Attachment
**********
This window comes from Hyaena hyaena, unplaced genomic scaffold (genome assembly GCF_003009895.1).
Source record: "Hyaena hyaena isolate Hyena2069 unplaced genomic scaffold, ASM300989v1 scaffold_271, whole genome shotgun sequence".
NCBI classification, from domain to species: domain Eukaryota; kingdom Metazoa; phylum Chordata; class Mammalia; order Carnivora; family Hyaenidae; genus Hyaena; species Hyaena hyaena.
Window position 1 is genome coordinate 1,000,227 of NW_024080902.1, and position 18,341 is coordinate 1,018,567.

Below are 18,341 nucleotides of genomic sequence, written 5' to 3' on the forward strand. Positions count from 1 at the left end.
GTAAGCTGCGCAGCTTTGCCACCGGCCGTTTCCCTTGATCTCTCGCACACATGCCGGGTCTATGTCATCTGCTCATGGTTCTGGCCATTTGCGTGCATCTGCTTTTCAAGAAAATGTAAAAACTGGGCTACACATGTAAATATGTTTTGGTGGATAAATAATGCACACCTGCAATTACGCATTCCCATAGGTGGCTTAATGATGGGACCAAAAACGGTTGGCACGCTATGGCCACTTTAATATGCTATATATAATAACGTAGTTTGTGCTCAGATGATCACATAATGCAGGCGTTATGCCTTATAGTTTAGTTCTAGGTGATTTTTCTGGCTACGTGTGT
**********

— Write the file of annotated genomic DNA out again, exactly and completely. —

This window comes from Hyaena hyaena, unplaced genomic scaffold (genome assembly GCF_003009895.1).
Source record: "Hyaena hyaena isolate Hyena2069 unplaced genomic scaffold, ASM300989v1 scaffold_271, whole genome shotgun sequence".
NCBI classification, from domain to species: domain Eukaryota; kingdom Metazoa; phylum Chordata; class Mammalia; order Carnivora; family Hyaenidae; genus Hyaena; species Hyaena hyaena.
Window position 1 is genome coordinate 1,000,227 of NW_024080902.1, and position 18,341 is coordinate 1,018,567.

Below are 18,341 nucleotides of genomic sequence, written 5' to 3' on the forward strand. Positions count from 1 at the left end.
GTAAGCTGCGCAGCTTTGCCACCGGCCGTTTCCCTTGATCTCTCGCACACATGCCGGGTCTATGTCATCTGCTCATGGTTCTGGCCATTTGCGTGCATCTGCTTTTCAAGAAAATGTAAAAACTGGGCTACACATGTAAATATGTTTTGGTGGATAAATAATGCACACCTGCAATTACGCATTCCCATAGGTGGCTTAATGATGGGACCAAAAACGGTTGGCACGCTATGGCCACTTTAATATGCTATATATAATAACGTAGTTTGTGCTCAGATGATCACATAATGCAGGCGTTATGCCTTATAGTTTAGTTCTAGGTGATTTTTCTGGCTACGTGTGT